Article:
Wet or windy conditions may have kept farmers from applying a preemergence herbicide this spring. However, Bill Johnson and Travis Legleiter, experts from Purdue Extension say that many of these herbicides are still safe for farmers to use after corn has emerged so long as they pay close attention to product selection and application timing....More
This roundup of 5 agriculture stories you should read offers steps to decide if soybeans should be replanted, as well as some info on soybean injury from soil-applied herbicides, and corn-soybean price ratios. Also, see how one farmer makes aerial scouting affordable, and check out some jazz-loving cows....More
Due to late planting, and then wet, cool weather last week, some farmers were unable to apply a pre-emergence herbicide to corn. The University of Nebraska-Lincoln has some tips for applying a residual herbicide after corn emergence, including reminding growers to not apply herbicide with nitrogen, There is also a chart with corn stages, weed growth and the appropriate herbicides to apply....More
Shoulda, coulda, woulda may be the theme if you didn’t use a pre-emerge herbicide, and rain has kept you from returning to spray. That could get to be expensive. In soybeans, you have from 9 to 19 days after soybean emergence before losing yield....More
A recent trial by the University of Minnesota showed that using a preemergence (pre) herbicide in soybeans is beneficial, offering a significant reduction in weed densities early in the season. Weed escapes at the end of the season were nearly eliminated when using a pre herbicide, as well....More
Geez, the margin for error shrinks constantly, especially with weed resistance. The latest bulletin on this theme relates to Palmer amaranth’s tight control window—before 4 inches high. That gives you about 10 days....More
Here are five agriculture stories you should check out today. From taking time to tune up equipment and refine weed and nitrogen management to yield gains from on-farm experiments, along with a fun farming parody on YouTube, these are articles you should read (or watch) while you're waiting to get in the field....More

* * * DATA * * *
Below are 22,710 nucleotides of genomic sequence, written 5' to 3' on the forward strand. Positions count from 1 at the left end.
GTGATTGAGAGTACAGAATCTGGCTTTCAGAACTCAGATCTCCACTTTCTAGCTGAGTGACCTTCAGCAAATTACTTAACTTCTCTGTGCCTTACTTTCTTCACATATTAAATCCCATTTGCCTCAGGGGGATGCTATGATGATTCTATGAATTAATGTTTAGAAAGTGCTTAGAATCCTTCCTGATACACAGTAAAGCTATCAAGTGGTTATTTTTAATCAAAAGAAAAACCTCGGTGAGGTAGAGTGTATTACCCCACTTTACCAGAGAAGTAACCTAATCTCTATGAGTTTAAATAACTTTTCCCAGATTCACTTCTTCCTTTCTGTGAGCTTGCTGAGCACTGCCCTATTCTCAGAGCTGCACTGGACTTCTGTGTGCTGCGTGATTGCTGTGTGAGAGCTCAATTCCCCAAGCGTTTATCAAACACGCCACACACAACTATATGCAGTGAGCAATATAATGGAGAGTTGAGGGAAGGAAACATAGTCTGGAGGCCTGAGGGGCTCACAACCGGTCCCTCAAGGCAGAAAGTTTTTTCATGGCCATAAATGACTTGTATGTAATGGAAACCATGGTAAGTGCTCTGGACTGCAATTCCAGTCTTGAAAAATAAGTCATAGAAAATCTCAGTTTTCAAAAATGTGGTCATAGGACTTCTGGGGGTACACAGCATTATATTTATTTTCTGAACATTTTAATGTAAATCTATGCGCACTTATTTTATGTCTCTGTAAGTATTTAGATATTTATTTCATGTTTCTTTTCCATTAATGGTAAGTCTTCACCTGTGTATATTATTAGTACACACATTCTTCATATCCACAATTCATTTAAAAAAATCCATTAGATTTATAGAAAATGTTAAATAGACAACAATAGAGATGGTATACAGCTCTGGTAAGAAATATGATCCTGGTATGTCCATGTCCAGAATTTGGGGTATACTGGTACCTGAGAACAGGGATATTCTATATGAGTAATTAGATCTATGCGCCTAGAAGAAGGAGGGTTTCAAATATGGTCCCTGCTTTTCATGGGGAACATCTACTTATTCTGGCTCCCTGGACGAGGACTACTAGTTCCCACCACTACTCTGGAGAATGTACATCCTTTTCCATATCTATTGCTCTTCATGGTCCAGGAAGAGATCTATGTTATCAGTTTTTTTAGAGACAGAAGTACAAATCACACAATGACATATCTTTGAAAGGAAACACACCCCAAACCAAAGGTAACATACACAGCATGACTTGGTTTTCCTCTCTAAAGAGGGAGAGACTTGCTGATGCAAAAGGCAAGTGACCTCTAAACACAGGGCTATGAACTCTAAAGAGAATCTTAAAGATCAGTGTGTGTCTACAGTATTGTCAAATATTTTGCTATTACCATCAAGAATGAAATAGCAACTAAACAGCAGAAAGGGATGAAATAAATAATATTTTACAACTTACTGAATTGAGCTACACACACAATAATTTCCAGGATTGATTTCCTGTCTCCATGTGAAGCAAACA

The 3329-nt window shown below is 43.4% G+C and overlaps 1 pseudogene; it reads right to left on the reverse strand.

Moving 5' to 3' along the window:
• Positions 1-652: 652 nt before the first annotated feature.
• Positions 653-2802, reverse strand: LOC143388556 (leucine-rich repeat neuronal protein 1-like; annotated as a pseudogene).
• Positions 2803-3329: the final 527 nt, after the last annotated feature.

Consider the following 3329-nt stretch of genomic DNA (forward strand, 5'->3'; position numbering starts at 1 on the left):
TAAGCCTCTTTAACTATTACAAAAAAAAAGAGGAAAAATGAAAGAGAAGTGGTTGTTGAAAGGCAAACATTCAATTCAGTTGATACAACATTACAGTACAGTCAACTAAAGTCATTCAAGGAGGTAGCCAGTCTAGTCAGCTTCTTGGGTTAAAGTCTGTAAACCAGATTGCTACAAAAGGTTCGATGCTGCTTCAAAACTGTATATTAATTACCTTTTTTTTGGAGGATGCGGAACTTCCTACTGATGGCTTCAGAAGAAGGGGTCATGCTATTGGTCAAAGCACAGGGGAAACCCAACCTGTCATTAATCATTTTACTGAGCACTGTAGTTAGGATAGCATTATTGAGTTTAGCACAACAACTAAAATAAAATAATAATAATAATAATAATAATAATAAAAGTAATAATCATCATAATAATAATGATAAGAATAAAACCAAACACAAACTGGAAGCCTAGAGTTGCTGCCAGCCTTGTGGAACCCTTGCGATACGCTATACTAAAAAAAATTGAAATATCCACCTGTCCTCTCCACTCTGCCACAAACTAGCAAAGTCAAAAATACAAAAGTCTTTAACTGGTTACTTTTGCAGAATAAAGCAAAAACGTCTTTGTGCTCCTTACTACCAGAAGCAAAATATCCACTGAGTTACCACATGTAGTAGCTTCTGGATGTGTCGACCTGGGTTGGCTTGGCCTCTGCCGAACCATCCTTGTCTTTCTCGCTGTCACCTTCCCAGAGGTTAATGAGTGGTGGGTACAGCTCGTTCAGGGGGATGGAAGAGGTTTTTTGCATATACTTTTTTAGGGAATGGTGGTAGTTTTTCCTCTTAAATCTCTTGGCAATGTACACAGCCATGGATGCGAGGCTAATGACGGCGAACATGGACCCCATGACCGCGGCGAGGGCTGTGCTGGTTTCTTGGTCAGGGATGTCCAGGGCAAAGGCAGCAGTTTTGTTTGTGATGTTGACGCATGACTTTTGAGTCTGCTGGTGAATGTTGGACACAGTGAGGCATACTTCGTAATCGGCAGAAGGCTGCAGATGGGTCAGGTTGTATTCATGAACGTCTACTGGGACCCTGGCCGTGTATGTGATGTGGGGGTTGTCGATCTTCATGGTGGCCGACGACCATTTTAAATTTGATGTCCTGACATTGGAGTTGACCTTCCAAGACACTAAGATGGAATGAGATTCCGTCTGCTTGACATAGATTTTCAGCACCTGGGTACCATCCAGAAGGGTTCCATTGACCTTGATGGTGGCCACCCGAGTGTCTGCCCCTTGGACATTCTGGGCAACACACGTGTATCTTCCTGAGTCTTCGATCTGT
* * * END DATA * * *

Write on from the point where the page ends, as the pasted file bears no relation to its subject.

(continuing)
Wet weather and cold temperatures have not only prevented the start of planting, they’ve prevented spring weed control. Ohio State University Extension offers 10 options for weed burndown, particularly in no-till....More
Difficult to control weeds – whether due to herbicide resistance or cut rates or too tall weed height/maturity or all of the above – must be taken very seriously and moved to the top of your agronomy to-do list for 2014....More
There's a new weed identification mobile app available for download. The Ag Weed ID app offers an image library, as well as control measures for about 75 of the most common weeds in a variety of crops, including corn and soybeans.
To manage Palmer amaranth weeds, growers must prevent the spread of the seed, or the weed; use multiple herbicide applications to control; and have a zero threshold of plants after control measures....More
Herbicide resistance doesn't develop overnight. By repeatedly applying the same herbicide or herbicides that use the same mode of action, weed resistance pressure increases. Farmers can take a proactive approach to weed management to tackle the weed resistance problem.
Long past are the days of tossing in a little crop oil or surfactant in a spray mix. Selecting the right adjuvant is increasingly important today. However, complex herbicide mixes to fight resistant weeds make proper adjuvant selection a critical part of a successful crop protection program....More